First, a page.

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Chronic Cardio question

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  • Chronic Cardio question

    I actually enjoy going on a slow long distance run. If I do this once a week is that going to mess me up to much?

  • #2
    I doubt it... how long we talking?

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    • #3
      Eh. I'm an endurance junkie, can't get enough long rides - though I've made it a point to focus on sprinting. What do you mean "mess" you up? What are your goals?

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      • #4
        I like to go on 3 mile runs. My goals are fat reduction add muscle and over all better health

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        • #5
          The best exercise is the exercise you love to do most. Regardless of the workout plan or diet plan you follow, you shouldn't give that up. Or else what's the point?

          Keep doing the run.
          sigpic
          In Pursuit of Healthiness, Only to Achieve Happiness!: www.livingnotsurviving.com

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          • #6
            You're fine. The thing with cardio is that you tend to want a "reward" when you've just exerted yourself. The harder you work, the hungrier you are. If you can bypass this - you really don't have anything to worry about.

            Also, cardio can work against one's efforts to gain muscle but I don't think you're running enough for that to matter at all. As long as you're doing some resistance training - you're fine.

            Most importantly, if you run for stress-relief as I do, it is FAR more beneficial to do so than to not. Stress is a killer.

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            • #7
              Any idea what your heart rate is when you're doing those runs? According to Mark, "move slowly" is, roughly, 55-70% of your max HR. For me, that's everything from brisk walking (at the low end) to about 11 minutes per mile near the top end. Just by way of comparison, I run 5-K's in around 20:00 right now (sub 6:30 min/mile). So, as I see it, you've got three options - 1. keep the runs really slow and easy, 2. crank it for 3 miles and make it a high intensity workout, or 3. put it in that middle zone of "comfortably hard" once in a while. Option 1 is probably - indirectly - better for fat loss (since you'll be moving slowly you'll have more energy for other hard workouts), option 2 is probably better for muscle, and option 3 is probably better for just getting out and having some fun without worrying too much about things.

              That said, as long as you're not hitting the chronic cardio zone all the time, those 3 milers are probably not long enough in duration to worry about much. It's when you get going for an hour plus day after day in that zone that the chronic cardio can get ugly.

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              • #8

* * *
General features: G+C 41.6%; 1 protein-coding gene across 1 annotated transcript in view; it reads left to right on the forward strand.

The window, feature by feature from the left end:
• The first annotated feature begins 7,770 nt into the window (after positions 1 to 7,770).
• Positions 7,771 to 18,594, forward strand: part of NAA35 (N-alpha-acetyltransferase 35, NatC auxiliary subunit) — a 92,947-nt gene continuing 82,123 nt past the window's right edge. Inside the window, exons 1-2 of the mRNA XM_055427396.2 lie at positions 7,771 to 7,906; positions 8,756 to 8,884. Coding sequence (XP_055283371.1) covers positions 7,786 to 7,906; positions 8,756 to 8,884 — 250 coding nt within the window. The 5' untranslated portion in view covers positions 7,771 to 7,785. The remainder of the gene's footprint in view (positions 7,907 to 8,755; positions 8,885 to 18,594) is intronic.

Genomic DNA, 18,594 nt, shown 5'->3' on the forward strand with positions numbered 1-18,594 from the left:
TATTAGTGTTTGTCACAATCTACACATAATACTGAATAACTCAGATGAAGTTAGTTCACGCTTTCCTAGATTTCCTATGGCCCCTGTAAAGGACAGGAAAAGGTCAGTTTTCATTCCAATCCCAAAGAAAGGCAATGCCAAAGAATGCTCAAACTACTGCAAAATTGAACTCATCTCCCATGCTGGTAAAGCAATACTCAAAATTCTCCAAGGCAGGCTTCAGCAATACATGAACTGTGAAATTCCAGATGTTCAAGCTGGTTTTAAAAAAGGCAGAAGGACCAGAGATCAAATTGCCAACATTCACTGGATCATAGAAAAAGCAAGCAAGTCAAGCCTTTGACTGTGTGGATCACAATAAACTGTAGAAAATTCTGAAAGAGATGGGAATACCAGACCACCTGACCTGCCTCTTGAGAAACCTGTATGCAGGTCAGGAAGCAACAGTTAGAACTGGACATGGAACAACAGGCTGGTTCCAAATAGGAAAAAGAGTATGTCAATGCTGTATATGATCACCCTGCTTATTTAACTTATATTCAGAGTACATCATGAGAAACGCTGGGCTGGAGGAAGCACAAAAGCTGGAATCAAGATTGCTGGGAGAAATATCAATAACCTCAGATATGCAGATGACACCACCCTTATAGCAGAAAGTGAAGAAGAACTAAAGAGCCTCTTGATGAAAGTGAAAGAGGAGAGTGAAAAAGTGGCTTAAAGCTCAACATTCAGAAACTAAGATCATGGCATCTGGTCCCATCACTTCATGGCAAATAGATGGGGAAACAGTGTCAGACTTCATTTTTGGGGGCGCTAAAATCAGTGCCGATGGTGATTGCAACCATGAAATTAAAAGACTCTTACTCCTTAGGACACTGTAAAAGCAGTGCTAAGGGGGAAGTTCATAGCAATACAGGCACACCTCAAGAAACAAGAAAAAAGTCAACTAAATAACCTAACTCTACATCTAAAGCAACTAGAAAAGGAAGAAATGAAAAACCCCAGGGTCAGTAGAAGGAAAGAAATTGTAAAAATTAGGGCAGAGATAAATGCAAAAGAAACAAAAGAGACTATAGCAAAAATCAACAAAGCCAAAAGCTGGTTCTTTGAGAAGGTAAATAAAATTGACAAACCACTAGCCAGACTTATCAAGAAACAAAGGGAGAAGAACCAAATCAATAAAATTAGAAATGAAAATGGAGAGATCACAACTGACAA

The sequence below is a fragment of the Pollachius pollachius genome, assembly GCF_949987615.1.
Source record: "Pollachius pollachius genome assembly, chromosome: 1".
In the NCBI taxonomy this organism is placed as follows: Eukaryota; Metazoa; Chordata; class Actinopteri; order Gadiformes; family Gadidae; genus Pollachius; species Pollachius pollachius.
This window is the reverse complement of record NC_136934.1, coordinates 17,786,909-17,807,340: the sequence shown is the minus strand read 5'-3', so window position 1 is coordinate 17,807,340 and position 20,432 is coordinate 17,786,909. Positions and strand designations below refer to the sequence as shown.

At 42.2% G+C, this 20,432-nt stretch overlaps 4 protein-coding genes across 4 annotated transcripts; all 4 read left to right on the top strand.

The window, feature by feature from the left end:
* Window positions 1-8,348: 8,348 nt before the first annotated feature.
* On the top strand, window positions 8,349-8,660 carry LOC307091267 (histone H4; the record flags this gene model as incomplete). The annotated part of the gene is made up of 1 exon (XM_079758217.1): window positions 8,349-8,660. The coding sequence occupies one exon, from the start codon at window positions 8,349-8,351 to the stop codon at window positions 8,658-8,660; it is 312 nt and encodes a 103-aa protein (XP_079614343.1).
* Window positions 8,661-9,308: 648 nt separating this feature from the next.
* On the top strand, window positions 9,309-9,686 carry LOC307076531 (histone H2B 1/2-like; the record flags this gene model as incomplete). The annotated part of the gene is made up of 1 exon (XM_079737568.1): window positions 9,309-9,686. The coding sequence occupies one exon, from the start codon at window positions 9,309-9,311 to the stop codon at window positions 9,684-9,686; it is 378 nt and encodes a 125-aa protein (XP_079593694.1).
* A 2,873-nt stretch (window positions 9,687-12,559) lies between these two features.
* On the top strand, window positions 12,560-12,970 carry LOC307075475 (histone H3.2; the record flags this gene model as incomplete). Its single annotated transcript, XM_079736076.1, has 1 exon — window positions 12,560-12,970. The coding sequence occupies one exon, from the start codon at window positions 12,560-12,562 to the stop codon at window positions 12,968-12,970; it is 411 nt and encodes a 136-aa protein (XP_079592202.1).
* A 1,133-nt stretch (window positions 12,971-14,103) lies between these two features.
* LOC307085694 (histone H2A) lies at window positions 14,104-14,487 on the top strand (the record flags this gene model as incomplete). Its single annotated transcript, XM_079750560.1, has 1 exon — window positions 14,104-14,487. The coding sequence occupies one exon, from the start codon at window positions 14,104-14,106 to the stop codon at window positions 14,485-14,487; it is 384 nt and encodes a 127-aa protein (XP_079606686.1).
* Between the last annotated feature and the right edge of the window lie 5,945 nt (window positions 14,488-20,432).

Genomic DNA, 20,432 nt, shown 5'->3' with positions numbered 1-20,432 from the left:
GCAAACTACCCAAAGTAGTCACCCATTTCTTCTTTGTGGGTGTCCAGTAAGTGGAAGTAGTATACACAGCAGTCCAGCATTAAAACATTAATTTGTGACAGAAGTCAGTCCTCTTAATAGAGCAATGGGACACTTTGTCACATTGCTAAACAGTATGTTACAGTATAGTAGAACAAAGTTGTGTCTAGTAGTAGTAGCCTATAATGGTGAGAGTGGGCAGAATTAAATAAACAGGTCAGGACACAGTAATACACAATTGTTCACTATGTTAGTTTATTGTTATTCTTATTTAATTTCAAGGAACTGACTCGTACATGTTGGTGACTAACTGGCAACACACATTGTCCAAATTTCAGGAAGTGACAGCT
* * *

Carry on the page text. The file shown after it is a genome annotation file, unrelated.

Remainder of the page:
Thanks Geoff. I dont keep track of my heart rate. All I know is I try and crank my run up as much as I can stand

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                • #9
                  Originally posted by irishhandgrenade View Post
                  Thanks Geoff. I dont keep track of my heart rate. All I know is I try and crank my run up as much as I can stand
                  Sprint! Try cranking it up even more for less time. HIIT is amazing for weight loss.

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                  • #10
                    Originally posted by irishhandgrenade View Post
                    Thanks Geoff. I dont keep track of my heart rate. All I know is I try and crank my run up as much as I can stand
                    Is it high intensity? Using heart rate monitors can give you a numerical indication in reference to your maximum heart rate, but even without one you can use some usual points of reference:

                    - can you do the exercise while breathing through your nose only?
                    - can (or could) you have a casual conversation during the exercise without getting out of breath?
                    - do your muscles burn (indicating anaerobic metabolism) throughout the exercise?
                    - while you're running, do you feel like you could keep on doing this for hours?

                    If the exercise is intense (you breathe heavily and your muscles burn, and you feel exhausted afterwards) then you probably shouldn't do it too often (I'd say once or twice a week) or maybe change to an alternating scheme of intense and low-intensity workouts. Like Mark says in the book, low-intensity is the foundation of everything, and even if you manage to do high-intensity workouts frequently and avoid carb binges afterwards, there's still the problem of increased cortisol levels which interfere both with fat loss/management and development of lean (muscle) tissue.

                    Hope this helps ... I'm not yet fit myself actually, but I'm trying to get there and after having read several books on nutrition and exercise I firmly believe that Mark's simple approach (Move frequently at low pace, add some intense weight lifting and sprints with plenty of time to recover in between) is *the* single best one.
                    MikeEnRegalia's Blog - Nutrition, Dieting, Exercise and other stuff ;-)

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